It was cold outside. I could see my breath. The section lead of the drum line didn’t show up. I was a freshman—third snare drum. I realized, “I’m going to have to lead this.”
I rallied the line and we went onto the field. My hands were shaking—part nerves and part cold. My drum roll at the beginning of the Star Spangled Banner was inconsistent. It was embarrassing. (Who messes up the national anthem?) We moved on. We began the pep band songs. I was off rhythm for two entire measures; it took four more measures to get the drum line back in sync.
We left the field. My band instructor grabbed my snare harness near my shoulders. He looked me in the eyes and yelled over the noise of the crowd, “Barry, what happened?” I replied, “My hands were cold. And I just learned the cadence last week.” He yelled, “You hear that?” He pointed towards the crowd. “They don’t care. They don’t care. They don’t care that your hands were cold. They don’t care that you just learned the cadence. They don’t care.”
That moment stuck with me. That was the day I learned that the world doesn’t want to hear excuses.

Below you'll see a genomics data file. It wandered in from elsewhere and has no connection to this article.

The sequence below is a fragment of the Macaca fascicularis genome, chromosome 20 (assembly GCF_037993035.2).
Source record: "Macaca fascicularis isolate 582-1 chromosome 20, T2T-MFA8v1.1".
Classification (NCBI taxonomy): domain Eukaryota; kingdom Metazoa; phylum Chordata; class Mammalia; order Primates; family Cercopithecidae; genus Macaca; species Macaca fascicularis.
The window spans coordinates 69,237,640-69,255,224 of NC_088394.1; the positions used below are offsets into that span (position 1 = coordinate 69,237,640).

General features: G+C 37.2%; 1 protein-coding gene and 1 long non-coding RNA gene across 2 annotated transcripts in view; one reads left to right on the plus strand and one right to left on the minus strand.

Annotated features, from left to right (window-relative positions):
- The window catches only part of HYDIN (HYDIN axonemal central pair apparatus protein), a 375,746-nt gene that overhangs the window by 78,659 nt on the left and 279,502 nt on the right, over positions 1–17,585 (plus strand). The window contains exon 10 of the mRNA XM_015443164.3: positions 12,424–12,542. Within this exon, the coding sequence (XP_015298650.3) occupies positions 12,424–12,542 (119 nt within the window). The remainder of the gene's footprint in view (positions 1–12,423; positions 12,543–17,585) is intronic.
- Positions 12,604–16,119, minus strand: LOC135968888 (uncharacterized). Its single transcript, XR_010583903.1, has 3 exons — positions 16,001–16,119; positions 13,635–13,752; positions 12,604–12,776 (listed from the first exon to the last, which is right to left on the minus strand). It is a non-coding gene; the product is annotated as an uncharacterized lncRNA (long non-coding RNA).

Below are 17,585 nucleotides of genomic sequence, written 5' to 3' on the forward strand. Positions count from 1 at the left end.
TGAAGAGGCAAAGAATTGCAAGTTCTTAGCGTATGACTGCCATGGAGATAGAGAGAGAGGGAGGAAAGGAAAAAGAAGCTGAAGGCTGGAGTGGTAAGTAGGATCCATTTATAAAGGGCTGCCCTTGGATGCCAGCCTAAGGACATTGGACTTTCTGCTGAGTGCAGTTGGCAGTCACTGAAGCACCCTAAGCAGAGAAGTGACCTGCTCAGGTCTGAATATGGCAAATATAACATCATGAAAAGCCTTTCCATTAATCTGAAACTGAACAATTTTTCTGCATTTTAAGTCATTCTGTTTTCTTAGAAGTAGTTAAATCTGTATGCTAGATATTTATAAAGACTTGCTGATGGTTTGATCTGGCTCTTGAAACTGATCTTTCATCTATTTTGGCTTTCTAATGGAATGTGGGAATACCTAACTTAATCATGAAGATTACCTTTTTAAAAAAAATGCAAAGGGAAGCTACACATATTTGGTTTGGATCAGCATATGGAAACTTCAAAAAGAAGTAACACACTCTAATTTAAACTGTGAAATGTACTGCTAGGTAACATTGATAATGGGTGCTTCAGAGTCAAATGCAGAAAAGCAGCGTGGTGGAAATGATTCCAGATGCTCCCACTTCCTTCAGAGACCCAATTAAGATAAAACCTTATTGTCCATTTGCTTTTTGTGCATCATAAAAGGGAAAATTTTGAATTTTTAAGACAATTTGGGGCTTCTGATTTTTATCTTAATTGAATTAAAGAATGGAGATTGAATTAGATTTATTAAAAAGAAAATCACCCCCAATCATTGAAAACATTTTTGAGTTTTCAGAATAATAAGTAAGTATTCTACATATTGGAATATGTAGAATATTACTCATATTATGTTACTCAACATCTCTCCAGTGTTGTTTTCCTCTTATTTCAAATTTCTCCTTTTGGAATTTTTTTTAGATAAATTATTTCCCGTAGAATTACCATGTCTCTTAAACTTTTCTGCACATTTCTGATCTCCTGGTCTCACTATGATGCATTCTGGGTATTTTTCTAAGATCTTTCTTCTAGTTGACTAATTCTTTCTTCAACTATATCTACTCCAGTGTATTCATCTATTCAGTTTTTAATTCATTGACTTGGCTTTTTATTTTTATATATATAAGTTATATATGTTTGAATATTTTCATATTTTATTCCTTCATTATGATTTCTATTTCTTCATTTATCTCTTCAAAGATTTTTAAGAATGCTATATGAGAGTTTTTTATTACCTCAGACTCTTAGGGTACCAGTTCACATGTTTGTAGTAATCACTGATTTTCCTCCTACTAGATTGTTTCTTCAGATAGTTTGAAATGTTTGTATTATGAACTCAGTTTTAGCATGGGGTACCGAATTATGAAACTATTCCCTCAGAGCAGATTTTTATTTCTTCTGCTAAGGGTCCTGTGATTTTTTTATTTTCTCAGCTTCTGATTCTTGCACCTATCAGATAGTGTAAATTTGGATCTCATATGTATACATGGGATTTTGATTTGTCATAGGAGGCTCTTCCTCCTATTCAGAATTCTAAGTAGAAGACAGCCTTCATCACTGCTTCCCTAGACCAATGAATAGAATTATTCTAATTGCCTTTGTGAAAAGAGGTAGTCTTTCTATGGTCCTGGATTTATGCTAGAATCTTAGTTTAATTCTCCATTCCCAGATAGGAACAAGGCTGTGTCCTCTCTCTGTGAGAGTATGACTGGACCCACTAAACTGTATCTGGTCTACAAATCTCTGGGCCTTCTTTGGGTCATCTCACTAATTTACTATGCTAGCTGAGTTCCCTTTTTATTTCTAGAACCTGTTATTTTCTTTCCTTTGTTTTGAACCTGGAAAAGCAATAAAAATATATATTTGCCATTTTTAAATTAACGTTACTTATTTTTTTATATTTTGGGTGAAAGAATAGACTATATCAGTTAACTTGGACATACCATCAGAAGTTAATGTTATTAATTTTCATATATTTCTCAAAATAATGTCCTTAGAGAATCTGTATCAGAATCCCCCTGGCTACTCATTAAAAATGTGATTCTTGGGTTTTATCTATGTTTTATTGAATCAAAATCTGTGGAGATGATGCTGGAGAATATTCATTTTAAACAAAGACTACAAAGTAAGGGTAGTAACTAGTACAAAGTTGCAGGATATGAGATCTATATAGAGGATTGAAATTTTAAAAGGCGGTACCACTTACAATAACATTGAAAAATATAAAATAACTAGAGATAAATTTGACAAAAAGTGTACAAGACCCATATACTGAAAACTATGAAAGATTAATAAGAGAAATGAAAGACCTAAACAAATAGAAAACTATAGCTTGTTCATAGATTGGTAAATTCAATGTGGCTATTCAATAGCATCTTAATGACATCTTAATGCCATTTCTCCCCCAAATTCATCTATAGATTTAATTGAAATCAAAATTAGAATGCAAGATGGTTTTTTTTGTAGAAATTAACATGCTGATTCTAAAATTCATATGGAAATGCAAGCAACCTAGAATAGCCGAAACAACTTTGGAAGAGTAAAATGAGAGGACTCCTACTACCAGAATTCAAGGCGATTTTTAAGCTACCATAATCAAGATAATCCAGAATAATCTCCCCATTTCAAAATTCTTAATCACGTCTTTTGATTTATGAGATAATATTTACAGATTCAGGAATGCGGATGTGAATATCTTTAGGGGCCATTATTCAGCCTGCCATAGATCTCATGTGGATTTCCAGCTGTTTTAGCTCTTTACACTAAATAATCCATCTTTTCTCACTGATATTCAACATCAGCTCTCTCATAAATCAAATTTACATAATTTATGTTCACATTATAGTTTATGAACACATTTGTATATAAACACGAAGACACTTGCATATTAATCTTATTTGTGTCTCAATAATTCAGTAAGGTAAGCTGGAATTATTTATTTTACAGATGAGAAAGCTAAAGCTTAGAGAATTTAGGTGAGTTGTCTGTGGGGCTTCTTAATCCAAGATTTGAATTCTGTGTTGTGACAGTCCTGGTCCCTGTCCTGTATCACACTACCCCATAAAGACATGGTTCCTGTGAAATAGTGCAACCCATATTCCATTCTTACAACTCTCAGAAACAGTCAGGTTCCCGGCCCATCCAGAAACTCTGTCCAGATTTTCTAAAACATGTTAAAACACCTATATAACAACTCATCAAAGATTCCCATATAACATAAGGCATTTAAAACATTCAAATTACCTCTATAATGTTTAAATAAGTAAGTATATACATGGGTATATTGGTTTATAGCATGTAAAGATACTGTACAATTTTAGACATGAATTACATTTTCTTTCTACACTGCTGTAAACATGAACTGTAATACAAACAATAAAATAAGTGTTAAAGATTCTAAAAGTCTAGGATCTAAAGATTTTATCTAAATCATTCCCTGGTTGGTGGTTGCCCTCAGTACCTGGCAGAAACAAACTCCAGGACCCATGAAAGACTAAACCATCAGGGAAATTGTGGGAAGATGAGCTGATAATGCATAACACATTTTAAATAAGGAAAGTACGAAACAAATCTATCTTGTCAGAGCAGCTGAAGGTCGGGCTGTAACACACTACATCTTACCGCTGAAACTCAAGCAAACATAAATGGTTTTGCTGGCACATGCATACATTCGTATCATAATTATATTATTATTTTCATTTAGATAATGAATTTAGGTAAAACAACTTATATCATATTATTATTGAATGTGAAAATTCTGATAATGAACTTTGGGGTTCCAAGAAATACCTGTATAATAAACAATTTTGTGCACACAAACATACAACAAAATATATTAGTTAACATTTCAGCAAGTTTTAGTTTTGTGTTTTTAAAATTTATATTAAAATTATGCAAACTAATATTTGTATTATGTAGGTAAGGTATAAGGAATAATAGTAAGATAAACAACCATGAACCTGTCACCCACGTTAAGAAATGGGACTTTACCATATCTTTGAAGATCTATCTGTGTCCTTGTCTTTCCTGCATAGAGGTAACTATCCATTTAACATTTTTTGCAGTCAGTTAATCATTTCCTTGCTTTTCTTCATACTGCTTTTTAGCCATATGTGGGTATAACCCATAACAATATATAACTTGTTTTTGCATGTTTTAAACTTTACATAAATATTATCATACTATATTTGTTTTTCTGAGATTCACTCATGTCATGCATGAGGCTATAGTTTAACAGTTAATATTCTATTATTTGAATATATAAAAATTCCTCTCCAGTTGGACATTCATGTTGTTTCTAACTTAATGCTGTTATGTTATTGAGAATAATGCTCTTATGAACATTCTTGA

Leading is about much more than overcoming adversity. Half the battle isn’t showing up. The entire battle is fighting like nothing ever went wrong. The crowd didn’t know I was new; they just knew I was a poor percussionist who had no right to lead a drum line. I couldn’t take the cold or the pressure—at least that day. (I learned by the next field show that I had to be able to play the songs from muscle memory. When your muscles remember, they don’t care how you feel.)
Excuses don’t win battles and they certainly don’t win wars. There are times that leaders have to care more than everyone else combined. You have to care more for the success of the unit—of everyone involved (including the team, the crowd, and the customer)—than they even care for themselves.
How do you show you care? How do you do more than show up?